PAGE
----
Proposal for Recognizing Academic Minors on Official Transcripts
The committee received a report from the Admissions and Registration Committee recommending standards for recognizing academic minors on official undergraduate transcripts, similar to the proposal approved last year for recognizing certain certificate programs on transcripts. Discussion of this proposal included a number of issues, including the amount of overlap allowed among core, major, and minor courses; how students would be officially admitted into academic minors; which academic units would establish the content of academic minors; how this policy would affect or be affected by course availability; whether this policy would encourage students to take additional courses and delay graduation; and whether interdisciplinary minors should be included in this practice. The committee recommended that this proposal be forwarded to the colleges and schools for discussion, perhaps by the academic associate deans, with a request for feedback that could inform further discussion by the committee in the coming academic year.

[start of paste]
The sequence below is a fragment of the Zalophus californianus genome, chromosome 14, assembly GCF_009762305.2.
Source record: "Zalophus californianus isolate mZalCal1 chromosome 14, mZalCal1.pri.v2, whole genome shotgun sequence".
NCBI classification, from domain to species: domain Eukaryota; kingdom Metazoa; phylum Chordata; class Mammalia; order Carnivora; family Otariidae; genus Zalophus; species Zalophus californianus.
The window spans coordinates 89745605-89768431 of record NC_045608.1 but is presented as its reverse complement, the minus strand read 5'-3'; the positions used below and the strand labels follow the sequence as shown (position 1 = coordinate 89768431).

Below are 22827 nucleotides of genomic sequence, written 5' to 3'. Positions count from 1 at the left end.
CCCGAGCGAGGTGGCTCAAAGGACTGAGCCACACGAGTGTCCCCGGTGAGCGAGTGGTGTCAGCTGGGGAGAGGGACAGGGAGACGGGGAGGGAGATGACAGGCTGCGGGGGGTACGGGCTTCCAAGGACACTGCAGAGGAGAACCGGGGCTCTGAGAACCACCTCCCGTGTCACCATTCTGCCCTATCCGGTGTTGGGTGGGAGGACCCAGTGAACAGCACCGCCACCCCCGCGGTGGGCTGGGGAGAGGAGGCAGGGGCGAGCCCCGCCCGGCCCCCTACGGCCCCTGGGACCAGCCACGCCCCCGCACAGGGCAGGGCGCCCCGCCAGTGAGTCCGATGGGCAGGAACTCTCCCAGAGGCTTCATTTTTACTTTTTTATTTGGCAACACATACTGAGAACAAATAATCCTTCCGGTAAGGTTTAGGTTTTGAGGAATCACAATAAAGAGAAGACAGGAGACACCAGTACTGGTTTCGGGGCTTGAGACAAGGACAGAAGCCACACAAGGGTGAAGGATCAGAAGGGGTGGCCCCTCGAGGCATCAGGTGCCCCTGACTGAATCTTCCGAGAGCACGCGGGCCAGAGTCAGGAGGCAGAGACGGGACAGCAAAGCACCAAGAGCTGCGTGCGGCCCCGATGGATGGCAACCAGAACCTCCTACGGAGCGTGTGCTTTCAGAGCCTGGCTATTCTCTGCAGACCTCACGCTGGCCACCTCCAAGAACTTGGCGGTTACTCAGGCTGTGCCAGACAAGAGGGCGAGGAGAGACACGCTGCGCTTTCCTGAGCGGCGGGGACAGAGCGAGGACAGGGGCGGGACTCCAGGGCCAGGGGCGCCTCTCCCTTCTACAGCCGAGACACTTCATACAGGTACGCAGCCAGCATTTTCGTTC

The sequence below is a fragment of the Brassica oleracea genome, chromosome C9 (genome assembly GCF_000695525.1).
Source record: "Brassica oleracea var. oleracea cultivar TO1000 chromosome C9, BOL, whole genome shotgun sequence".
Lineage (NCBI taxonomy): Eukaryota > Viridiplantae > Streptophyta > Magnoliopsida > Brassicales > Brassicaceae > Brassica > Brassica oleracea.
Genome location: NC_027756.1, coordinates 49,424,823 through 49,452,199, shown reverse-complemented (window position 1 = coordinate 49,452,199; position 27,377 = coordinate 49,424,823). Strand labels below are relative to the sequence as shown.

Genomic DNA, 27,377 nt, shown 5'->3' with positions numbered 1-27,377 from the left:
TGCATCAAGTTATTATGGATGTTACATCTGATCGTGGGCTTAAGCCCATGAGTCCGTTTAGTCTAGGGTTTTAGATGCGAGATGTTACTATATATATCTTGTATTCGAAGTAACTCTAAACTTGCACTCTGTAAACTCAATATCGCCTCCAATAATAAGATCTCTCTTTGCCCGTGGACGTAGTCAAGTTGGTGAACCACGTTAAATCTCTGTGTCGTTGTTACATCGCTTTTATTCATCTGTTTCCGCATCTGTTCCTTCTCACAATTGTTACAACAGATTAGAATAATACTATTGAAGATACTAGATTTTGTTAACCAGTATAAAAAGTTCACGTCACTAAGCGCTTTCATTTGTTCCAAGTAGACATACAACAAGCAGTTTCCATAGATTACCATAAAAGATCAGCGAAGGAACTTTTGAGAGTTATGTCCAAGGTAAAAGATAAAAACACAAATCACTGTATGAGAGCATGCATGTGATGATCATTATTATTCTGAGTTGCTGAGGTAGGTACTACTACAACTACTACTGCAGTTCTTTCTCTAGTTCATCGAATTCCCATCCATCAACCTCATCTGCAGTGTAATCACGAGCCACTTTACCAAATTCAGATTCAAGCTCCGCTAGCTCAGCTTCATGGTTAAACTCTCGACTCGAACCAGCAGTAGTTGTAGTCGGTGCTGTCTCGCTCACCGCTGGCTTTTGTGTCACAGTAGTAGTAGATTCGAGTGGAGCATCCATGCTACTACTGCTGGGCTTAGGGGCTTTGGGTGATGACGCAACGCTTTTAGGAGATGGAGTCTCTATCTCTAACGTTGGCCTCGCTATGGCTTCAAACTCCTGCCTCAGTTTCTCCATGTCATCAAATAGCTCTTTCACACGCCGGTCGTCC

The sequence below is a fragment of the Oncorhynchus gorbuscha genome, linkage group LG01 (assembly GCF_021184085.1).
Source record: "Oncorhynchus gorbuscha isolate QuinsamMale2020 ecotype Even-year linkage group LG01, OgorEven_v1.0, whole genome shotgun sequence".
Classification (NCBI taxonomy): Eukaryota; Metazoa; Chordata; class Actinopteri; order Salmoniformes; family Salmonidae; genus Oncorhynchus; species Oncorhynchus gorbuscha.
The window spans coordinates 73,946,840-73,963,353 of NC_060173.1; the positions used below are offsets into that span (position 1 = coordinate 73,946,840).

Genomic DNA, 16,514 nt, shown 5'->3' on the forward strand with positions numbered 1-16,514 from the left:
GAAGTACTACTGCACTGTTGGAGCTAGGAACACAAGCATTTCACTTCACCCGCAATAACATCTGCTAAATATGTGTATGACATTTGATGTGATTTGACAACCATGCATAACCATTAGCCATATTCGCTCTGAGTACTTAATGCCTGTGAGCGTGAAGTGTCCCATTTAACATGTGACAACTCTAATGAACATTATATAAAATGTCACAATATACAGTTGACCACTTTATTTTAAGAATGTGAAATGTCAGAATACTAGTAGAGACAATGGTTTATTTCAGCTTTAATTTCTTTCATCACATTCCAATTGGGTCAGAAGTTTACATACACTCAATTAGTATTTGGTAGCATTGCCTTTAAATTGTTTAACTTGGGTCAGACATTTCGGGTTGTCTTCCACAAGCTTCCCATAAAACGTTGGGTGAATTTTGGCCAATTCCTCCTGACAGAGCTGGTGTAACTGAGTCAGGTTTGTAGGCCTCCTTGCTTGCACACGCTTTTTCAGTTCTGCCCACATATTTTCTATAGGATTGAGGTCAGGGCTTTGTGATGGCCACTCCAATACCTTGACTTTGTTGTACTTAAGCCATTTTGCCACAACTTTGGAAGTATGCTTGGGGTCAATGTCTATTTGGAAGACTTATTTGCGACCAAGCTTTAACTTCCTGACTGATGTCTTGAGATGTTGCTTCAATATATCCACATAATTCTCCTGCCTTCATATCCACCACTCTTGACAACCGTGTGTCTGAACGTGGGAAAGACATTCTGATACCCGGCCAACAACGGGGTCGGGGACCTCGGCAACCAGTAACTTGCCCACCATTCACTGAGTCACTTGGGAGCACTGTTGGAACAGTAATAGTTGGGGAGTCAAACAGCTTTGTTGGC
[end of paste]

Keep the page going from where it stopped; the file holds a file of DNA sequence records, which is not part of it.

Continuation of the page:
Recommendation for Adding the Registrar as an Ex-Officio Member of the Educational Policy Committee
Because the registrar is uniquely positioned to offer advice on many matters of educational policy, including historical perspective, implementation feasibility, and administrative constraints, and because this year the regular participation of Registrar Shelby Stanfield was very helpful, the committee voted to request the addition of the registrar to the list of regular committee members. This request is being forwarded to the Faculty Rules and Governance Committee for further review and action.

Lawrence Abraham, chair